WHITESNAKE's 'Slip Of The Tongue' Lineup Reunites For Online Discussion (Video)
August 19, 2020
On August 18, singer David Coverdale, guitarists Steve Vai and Adrian Vandenberg, bassist Rudy Sarzo and drummer Tommy Aldridge reunited — virtually — for the first time since they finished WHITESNAKE's "Slip Of The Tongue" world tour for a question-and-answer session prior to a live stream of the band's legendary "Live At Donington" concert. You can now watch the discussion below.
WHITESNAKE scored the band's third consecutive platinum record with its eighth studio album, "Slip Of The Tongue". Originally released in November 1989, it peaked at No. 10 on the U.K. and U.S. album charts thanks largely to its two Top 40 hits — "Fool For Your Loving" and "The Deeper The Love". The fan favorite turned 30 last year and Rhino celebrated with several new versions, including a colossal seven-disc boxed set.
Following the eight-times-platinum success of its eponymous album in 1987, WHITESNAKE returned two years later with "Slip Of The Tongue". At the time, the band included Coverdale, Sarzo, Aldridge, Vandenberg and Vai. Vandenberg and Coverdale co-wrote all but one song on the album, but Vandenberg couldn't record them in the studio at the time due to a hand injury. To fill the void, Vai joined the band for the album and tour.
"When I had joined WHITESNAKE, the tracks were already recorded and Adrian had laid down guide rhythm tracks," Vai told Guitar World. "What had happened was Adrian developed this situation with his wrist that persisted throughout the tour. I'm not sure what caused it, but he'd have to soak his wrist after every show.
"Adrian's such a great player, but the injury made it so he couldn't really sustain for too long because of the pain. I've stayed pretty close with Adrian over the years and I see him whenever I'm in Holland, and when I spoke to him a couple of years ago, he was still having that wrist problem — but they located the source of it to his neck.
"So Adrian had made these guide tracks and that were basically chords and structures, and I obviously copped a lot of the riffs from those, but I put my spin on them because it was all like one track of guitar. I went in with 20 tracks on some songs; it's a very dense guitar record and I definitely did my best to decorate it. It was a departure for what WHITESNAKE was normally known for in the guitar department."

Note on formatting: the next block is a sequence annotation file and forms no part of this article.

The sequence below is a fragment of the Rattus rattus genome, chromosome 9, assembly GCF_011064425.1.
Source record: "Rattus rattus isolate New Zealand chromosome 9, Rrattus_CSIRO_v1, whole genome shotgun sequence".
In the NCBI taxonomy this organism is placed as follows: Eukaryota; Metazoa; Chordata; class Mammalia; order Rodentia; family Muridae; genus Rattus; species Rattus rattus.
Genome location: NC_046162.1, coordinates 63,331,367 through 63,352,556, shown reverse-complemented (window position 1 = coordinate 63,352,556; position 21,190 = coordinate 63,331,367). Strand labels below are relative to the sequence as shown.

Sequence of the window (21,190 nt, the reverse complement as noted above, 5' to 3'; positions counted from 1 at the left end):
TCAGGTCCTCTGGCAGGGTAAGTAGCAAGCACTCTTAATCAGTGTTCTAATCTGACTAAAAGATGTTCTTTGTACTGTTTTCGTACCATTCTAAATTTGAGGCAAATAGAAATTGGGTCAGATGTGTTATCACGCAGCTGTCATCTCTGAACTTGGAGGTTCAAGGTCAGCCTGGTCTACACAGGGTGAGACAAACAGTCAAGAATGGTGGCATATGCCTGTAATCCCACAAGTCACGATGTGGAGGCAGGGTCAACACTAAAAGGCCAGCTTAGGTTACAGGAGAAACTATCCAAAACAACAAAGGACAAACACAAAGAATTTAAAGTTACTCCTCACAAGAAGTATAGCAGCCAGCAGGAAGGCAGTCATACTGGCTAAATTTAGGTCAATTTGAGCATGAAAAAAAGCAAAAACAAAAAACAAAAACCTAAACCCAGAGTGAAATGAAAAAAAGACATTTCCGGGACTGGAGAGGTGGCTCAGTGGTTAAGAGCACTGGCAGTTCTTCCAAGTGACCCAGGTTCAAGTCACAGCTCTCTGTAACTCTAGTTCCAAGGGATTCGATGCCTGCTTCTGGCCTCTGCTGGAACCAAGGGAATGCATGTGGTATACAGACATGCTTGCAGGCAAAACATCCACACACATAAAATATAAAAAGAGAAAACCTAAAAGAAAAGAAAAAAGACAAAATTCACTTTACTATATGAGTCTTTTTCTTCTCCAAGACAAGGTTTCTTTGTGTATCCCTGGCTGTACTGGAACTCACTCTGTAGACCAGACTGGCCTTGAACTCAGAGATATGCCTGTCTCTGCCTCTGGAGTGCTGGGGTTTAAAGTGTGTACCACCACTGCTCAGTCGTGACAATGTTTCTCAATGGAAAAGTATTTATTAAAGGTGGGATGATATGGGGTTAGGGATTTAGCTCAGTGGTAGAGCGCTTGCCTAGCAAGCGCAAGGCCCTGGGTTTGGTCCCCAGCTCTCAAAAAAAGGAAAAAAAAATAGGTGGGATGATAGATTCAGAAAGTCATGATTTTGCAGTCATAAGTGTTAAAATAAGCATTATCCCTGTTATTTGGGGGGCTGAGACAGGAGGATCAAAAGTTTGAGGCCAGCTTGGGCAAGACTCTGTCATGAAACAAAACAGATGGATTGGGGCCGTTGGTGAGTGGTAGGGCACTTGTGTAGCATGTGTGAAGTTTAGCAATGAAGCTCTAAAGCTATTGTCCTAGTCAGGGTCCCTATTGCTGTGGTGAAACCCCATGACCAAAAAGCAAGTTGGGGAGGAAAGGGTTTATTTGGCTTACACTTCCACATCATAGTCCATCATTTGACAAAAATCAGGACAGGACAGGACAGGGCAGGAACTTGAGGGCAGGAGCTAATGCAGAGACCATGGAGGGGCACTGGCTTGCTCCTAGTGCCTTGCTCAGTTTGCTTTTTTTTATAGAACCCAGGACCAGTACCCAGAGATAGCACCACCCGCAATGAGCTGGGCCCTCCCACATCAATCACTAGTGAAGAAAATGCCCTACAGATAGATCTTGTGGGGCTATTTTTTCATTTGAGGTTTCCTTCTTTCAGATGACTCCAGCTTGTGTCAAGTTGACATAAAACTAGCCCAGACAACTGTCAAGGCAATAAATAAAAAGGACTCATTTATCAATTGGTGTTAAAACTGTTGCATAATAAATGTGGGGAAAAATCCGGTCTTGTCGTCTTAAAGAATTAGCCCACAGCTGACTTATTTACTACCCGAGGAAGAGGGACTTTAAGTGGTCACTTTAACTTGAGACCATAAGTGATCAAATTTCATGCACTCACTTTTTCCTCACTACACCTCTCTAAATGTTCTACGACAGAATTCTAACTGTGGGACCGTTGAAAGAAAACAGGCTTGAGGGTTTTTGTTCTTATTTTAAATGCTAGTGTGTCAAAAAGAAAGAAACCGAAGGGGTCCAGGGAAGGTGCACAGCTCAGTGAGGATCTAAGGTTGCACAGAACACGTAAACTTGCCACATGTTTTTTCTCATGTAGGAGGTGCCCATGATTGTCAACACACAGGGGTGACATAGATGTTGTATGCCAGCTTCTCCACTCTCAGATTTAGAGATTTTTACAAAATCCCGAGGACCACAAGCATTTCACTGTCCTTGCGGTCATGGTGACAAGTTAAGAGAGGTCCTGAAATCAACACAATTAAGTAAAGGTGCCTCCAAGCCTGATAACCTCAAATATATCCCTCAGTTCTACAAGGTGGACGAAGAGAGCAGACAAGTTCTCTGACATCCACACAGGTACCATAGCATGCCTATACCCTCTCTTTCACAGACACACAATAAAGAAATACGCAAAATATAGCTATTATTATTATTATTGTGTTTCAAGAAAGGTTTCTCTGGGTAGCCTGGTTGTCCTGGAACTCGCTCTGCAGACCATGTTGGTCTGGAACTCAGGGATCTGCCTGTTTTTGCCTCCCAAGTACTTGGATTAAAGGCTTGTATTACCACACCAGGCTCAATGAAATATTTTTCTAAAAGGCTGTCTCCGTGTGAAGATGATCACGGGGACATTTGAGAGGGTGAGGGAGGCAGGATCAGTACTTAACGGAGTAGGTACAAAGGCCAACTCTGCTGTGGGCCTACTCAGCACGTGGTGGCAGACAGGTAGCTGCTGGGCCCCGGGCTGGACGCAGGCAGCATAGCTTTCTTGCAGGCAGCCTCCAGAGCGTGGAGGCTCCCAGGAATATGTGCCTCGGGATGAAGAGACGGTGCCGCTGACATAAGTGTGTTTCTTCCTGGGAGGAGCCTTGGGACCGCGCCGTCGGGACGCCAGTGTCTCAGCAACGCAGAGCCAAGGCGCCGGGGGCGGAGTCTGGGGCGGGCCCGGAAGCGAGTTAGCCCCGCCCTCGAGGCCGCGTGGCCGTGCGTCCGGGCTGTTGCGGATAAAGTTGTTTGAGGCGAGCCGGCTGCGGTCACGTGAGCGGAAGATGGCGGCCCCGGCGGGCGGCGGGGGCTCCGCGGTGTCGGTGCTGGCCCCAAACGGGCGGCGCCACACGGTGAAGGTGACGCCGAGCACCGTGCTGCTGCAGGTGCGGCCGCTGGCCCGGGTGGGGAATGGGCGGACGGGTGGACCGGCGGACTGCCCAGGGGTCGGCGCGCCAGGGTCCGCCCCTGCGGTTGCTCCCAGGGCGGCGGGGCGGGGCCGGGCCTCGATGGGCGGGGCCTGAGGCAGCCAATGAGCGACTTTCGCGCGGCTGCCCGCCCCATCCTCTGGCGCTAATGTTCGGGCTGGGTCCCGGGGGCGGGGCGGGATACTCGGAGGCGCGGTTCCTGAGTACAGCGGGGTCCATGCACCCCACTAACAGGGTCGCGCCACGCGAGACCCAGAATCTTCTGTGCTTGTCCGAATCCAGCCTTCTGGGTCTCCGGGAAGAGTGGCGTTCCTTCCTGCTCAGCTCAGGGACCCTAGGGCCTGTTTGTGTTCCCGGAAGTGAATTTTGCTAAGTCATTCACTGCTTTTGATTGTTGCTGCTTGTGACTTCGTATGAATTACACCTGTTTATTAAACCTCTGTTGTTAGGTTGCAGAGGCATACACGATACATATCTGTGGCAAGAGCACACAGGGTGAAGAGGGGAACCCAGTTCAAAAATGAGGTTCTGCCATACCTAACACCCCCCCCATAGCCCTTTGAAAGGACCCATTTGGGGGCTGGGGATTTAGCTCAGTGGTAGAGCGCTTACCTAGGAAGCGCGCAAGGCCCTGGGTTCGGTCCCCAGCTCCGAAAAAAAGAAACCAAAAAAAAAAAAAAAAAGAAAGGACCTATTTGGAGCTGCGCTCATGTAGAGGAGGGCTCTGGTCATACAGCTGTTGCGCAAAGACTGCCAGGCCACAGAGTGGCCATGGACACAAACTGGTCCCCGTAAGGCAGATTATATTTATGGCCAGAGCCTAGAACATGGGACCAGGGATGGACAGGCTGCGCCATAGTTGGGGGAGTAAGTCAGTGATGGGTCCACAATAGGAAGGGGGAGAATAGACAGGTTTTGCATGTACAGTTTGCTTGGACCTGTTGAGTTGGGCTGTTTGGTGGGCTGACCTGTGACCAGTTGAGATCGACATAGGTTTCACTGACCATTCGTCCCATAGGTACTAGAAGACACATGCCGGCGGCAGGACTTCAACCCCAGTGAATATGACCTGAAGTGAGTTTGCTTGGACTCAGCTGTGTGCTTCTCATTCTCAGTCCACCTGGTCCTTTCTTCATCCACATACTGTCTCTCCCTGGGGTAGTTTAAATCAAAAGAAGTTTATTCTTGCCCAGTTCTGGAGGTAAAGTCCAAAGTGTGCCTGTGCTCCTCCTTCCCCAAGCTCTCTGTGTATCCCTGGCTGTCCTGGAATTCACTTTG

Asked if he had any reservations about not staying wholly true to WHITESNAKE's old signature sound, Vai said: "You have to find a balance between what's expected of you from the band, what the fans are expecting, what the song requires and is telling you to do — and also being true to your own voice. I had no choice but to express my own voice because that's all I know.
"If I had tried to sound like Yngwie [Malmsteen] when I had joined ALCATRAZZ, it just wouldn't have worked because I'm very satisfied with the way I play, but I also can't play like Yngwie. It was the same thing when I was playing with Dave [David Lee] Roth; I needed to deliver in a rock context — which was very natural to me — but I'm not going to compete with Edward Van Halen.
"There's no way those records would've been accepted if I didn't have some kind of rock integrity, but I knew what the songs needed and I knew what the audience was expecting and there's a side of me that I knew could deliver that. It was the same thing with WHITESNAKE.
"The foundation of WHITESNAKE's sound was rooted in rock blues, and there's a whole culture that emanated from Europe in that traditional solid rock blues guitar playing that had a real authenticity to it.
"Michael Schenker, Uli Jon Roth, Adrian Vandenberg, Ritchie Blackmore, Jimmy Page — that was the sound all WHITESNAKE records had been built upon. But WHITESNAKE had gone through different permutations of guitar sounds throughout the years, and the previous one to me was John Sykes, and he absolutely had his own sound.
"Sykes didn't sound like any other previous WHITESNAKE guitarist, but his thumbprint is an indelible part of the WHITESNAKE record he did. The fatness of that record and the rock integrity it had was all Sykes. So I knew I wasn't going to sound like Sykes and I wasn't going to try to.
"You cheat yourself when you try to do that and play like someone else. And the audience is a lot smarter than you think; they're very intuitive and perceptive and if you try to pull anything over on them — like biting someone else's thing — you'll get beat up for it."